Comic books don't need super-heroes.
I returned actively to the hobby of reading comic books about 5 years ago, and it was books of the non-super variety that drew me back after taking nearly 15 years off from the hobby. I have nothing against capes and cowls, and have I do read my fair share of these books, but the books I returned to after my hiatus were 100 Bullets, Fables, and Y the Last Man. It was the shortest run of this batch of comics took me the longest to finish. I started reading Y the Last Man in 2010, and it was nearly a year ago that I read up through issue 48. It took me a year to read the final dozen issues
Perhaps I was trying to put off the end of the story, knowing that once I made it issue 60, I knew it was over. Perhaps it was worry that the end of the story would not live up to the promise that the first 48 held out. I am a plot-first reader, and so I was going to need to what happened, what caused the disaster, why Yorick was immune. In short, I was going to want answers.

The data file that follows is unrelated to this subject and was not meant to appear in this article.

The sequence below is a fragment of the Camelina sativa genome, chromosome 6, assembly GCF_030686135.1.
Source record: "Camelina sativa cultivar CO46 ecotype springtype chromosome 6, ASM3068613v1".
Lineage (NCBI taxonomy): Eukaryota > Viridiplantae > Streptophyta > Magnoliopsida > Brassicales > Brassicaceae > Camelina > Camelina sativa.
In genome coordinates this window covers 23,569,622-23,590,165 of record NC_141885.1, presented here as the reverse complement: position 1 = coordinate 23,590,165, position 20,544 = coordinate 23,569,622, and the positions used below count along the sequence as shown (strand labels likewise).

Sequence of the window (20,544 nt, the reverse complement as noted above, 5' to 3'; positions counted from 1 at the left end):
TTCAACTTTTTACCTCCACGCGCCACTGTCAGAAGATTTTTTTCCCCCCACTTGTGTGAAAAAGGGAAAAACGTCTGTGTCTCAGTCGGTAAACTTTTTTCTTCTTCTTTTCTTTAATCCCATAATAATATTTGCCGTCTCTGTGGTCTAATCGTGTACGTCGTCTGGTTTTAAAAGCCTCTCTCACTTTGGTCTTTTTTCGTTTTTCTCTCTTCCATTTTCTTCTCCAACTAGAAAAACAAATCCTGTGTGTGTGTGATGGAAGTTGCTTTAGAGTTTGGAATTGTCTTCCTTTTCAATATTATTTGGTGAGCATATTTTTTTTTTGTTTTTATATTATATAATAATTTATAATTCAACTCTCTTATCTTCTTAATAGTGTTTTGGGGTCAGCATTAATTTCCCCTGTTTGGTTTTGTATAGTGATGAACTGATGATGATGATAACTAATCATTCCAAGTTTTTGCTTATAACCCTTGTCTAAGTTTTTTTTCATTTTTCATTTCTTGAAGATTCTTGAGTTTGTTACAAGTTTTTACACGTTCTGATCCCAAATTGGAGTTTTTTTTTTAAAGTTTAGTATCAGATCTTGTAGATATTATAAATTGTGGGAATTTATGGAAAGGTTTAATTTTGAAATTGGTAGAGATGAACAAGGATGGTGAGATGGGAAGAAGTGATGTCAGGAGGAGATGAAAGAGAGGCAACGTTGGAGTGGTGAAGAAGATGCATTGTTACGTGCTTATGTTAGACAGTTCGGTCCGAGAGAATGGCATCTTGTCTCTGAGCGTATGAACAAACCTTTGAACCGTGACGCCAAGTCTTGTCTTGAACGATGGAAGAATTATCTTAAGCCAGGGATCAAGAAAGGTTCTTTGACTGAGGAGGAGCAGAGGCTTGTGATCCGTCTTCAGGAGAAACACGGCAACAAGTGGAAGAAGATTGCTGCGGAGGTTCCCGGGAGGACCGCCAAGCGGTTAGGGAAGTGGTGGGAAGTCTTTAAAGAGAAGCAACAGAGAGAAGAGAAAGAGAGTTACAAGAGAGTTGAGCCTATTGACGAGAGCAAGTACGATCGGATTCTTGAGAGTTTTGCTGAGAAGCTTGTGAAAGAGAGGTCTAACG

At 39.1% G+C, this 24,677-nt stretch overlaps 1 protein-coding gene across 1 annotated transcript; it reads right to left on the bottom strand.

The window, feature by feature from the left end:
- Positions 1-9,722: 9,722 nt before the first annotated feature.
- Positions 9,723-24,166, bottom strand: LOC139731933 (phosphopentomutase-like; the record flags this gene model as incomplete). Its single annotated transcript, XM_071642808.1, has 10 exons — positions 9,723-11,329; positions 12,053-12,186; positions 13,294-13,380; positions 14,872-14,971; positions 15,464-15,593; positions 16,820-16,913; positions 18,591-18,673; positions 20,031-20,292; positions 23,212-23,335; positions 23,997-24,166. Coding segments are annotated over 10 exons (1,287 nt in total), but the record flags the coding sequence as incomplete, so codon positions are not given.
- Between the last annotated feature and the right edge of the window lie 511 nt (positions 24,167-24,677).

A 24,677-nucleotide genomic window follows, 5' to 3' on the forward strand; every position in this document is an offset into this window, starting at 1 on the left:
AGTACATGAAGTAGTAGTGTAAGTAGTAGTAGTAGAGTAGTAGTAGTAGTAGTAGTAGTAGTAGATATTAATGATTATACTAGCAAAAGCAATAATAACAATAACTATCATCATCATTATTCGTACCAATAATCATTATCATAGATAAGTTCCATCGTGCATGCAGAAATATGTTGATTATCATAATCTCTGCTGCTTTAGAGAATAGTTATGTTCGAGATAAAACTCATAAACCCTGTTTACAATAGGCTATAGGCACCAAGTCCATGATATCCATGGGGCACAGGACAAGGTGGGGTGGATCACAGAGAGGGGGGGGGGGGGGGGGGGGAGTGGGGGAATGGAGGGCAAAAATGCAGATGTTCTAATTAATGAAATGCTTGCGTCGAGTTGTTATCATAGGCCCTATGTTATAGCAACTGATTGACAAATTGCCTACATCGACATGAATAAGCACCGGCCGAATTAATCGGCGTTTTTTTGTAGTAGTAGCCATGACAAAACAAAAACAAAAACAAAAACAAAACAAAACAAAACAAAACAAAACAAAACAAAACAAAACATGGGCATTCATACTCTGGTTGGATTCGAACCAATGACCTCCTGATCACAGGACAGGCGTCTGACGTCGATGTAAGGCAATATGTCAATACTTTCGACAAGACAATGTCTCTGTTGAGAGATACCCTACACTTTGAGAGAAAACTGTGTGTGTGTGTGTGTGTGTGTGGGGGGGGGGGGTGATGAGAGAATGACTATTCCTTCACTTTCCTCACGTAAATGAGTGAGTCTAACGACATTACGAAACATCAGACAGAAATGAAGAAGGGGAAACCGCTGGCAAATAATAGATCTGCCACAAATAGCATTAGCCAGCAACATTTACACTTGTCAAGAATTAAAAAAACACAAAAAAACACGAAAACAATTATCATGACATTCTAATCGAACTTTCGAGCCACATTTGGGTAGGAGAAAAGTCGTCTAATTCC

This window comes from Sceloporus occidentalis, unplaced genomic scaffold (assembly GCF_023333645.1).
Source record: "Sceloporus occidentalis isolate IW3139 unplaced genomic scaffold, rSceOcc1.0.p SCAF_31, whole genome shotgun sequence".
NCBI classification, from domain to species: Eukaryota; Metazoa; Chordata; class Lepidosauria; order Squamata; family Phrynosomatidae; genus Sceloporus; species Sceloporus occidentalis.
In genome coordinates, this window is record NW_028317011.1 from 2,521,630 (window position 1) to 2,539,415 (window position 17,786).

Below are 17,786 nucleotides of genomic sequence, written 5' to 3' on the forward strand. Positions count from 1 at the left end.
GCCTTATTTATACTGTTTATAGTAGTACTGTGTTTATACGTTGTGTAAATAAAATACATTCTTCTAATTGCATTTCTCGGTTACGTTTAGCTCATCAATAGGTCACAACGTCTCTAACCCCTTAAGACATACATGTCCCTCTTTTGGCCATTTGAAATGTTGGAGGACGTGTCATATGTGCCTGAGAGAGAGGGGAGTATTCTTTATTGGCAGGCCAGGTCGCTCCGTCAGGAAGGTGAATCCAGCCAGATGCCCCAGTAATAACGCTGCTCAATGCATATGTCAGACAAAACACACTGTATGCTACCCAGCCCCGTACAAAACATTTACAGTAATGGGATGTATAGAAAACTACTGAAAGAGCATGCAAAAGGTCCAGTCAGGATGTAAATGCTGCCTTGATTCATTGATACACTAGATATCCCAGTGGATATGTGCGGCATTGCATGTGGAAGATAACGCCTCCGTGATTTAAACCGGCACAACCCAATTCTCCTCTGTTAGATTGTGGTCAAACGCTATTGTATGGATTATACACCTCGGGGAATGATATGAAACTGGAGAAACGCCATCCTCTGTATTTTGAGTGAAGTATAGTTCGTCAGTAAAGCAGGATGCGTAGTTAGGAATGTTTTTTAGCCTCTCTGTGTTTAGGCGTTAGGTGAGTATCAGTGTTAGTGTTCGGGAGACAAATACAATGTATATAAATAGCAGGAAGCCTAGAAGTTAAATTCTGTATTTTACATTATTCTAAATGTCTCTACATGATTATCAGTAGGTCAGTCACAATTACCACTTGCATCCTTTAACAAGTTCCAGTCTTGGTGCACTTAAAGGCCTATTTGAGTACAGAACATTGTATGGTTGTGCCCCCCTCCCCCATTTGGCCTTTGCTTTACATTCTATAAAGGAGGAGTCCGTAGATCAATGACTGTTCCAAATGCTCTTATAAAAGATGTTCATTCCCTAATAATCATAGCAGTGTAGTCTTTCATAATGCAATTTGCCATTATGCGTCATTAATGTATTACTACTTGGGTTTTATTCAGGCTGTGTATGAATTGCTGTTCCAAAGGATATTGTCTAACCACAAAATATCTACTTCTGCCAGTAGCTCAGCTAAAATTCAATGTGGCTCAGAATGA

Vaughn delivered very nicely on his promises. Each of the last few stories wrapped up important plot point, with issue 60 serving as a very interesting epilogue, jumping into the future six decades. The final ending of the story, the last few pages, the last few panels, all left me satisfied. Both plot and character were taken care of. Endings are notoriously hard to pull off, and this ending is pretty good.
It was during the time of reading stories like Y and 100 Bullets that I first heard the expression "comic books are a medium, not a genre." I agree with this sentiment wholeheartedly, and have loved diving into this style of books. Sequential art can tell any type of story, and even though superheroes are the most popular stories told in this manner, they are not the only stories that can be told in this manner. In the last few years, the non-hero books The Walking Dead, Unwritten, and Mouse Guard have all found their way to my stack.